Tuesday, May 28, 2019

Depth of a River :: essays research papers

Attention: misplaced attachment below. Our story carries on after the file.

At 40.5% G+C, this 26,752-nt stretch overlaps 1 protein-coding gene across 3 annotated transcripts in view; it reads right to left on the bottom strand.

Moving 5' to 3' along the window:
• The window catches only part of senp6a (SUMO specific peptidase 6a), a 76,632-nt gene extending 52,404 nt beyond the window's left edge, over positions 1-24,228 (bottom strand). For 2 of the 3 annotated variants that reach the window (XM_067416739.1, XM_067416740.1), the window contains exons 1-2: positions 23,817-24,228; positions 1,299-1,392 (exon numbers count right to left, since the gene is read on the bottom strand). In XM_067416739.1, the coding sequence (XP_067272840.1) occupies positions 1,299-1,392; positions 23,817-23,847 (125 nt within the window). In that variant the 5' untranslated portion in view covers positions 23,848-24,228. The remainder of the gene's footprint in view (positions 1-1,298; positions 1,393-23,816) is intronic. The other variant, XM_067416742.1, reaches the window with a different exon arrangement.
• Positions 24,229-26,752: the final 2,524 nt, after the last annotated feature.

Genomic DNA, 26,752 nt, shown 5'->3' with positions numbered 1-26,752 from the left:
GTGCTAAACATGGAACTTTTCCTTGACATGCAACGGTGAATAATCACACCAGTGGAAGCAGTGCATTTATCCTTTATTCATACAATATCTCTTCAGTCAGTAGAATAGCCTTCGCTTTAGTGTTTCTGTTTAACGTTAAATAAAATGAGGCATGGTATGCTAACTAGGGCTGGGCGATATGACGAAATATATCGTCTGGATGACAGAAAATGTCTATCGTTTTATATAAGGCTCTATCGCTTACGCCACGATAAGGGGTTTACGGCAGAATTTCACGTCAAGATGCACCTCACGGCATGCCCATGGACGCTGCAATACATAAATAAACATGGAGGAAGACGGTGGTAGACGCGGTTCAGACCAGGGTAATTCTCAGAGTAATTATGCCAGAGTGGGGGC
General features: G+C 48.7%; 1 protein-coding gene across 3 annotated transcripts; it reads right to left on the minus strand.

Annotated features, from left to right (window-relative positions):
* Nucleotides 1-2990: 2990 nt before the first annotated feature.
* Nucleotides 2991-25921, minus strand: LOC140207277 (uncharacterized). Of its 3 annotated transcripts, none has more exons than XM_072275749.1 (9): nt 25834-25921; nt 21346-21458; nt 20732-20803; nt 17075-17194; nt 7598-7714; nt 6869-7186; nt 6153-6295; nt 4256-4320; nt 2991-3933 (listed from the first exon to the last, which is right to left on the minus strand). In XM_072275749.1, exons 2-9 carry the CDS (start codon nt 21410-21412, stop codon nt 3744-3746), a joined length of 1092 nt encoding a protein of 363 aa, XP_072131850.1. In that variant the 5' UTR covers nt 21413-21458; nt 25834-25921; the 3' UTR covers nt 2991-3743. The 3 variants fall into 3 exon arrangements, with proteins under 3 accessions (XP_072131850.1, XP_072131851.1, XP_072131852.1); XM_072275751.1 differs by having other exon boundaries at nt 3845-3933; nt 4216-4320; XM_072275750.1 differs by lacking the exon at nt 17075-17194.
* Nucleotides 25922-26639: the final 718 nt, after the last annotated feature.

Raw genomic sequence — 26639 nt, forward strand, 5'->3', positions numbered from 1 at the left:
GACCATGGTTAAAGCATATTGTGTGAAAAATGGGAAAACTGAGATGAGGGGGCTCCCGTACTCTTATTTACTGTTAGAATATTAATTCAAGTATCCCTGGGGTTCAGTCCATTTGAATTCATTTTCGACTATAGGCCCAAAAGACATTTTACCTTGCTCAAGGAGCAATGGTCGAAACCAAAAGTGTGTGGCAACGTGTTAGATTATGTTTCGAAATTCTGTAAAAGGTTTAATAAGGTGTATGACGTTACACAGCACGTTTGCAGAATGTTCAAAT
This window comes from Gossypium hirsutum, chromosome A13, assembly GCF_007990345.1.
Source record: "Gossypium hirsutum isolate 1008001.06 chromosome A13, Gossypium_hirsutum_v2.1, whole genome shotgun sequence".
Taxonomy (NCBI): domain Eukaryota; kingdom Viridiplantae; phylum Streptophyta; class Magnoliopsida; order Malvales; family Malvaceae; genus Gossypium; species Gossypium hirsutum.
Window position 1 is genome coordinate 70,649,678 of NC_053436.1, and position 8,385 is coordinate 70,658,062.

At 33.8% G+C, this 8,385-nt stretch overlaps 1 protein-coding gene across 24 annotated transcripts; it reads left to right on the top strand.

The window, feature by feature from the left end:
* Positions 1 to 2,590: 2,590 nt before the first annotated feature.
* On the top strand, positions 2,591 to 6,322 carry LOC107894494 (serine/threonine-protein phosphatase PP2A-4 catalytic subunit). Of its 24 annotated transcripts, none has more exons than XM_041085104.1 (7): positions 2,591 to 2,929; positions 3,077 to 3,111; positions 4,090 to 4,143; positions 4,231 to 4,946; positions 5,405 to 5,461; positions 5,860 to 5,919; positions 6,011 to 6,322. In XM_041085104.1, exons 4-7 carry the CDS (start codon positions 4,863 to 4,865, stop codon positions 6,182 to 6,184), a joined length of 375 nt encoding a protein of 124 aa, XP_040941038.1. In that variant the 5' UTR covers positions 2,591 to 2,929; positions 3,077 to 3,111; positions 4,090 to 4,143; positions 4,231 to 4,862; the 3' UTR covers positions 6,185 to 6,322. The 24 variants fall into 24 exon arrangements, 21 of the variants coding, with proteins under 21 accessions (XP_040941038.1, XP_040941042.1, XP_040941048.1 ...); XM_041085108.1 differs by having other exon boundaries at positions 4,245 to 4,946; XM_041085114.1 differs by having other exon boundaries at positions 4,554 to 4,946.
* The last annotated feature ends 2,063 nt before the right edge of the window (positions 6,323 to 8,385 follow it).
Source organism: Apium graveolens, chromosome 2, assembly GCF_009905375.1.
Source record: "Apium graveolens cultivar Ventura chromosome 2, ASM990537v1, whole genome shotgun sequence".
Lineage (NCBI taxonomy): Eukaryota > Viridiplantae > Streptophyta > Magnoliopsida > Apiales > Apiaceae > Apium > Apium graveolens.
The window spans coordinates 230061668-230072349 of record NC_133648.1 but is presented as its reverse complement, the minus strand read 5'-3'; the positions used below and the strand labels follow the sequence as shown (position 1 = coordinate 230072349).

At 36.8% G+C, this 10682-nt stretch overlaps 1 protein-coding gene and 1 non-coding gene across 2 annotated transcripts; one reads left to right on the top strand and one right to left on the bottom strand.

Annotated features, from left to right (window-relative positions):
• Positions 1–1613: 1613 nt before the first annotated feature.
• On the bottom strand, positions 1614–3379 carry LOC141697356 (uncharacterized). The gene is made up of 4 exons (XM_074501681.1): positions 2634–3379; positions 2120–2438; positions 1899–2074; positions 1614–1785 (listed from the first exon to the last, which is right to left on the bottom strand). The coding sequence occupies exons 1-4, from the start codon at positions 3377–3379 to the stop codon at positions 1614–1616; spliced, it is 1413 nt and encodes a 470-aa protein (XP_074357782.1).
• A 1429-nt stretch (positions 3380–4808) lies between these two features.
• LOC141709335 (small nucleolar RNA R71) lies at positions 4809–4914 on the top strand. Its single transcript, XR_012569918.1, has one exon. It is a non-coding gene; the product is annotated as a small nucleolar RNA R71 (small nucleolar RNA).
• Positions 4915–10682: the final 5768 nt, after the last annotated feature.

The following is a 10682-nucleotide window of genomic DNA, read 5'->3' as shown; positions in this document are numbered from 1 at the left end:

Depth of a RiverPoetic expression is evolved from a web of emotions and thoughts. With the tending of imagery, formation, and figurative language, a poet is able to transport readers to another world of his creation. Robert burn uses these attributes to invite readers into world of peace and serenity in his poem Sweet Afton. This lyrical poem expresses the gratitude the persona feels for his homelands watcher, while asking genius to be quiet so his love may enjoy the tranquillity of her sleep. Burnss use of imagery, use of figurative language, and construction with musical aspects help him convey his feelings and ideas to his readers.With the rolling hills, winding streams, and wandering sheep, Burns has created a pastoral setting in Sweet Afton. Burns use of imagery helps add to the naive realism of the poem. A reader is able to hear the blackbirds whistling, the doves resounding echo, and the lapwings screaming. A reader is able to see snowy feet, crystallisation streams, and green valleys. A reader can even smell the sweet-scented birch. Burns appeals to senses by using imagery words that create the illusion of sound, sight, and smell. imagination helps express the personas feelings in his environment, enabling the reader to stand along with him in his world.Slow-moving rivers symbolize the simple life. Peace is traveling at a pace easily kept. There are no dangerous undercurrents or rocky obstacles Afton River is gliding crystal. Burns is able to create this illusion by means of figurative language. He also uses apostrophe by having the persona command the river and wildlife to be quiet, as in Flow gently, sweet Afton, disturb not her dream, (lines 4 and 24). much(prenominal) like imagery, figurative language is another vehicle used to carry the feelings of the persona to the reader.Sweet Afton is a poem broken up into six stanzas. from each one stanza contains four lines. These stanzas attribute to the musical effect of the poem. The first and la st stanzas are incremental refrains. Burns uses this repetition to emphasize his plea for the river to flow gently and his prominent appreciation for its beauty. The middle four stanzas each focus on a different feature of nature. The second stanza focuses on the sounds of the birds in the narrow and secluded valleys. The beauty of the surrounding hills, little streams, and the personas own sheep are emphasized in the third stanza.

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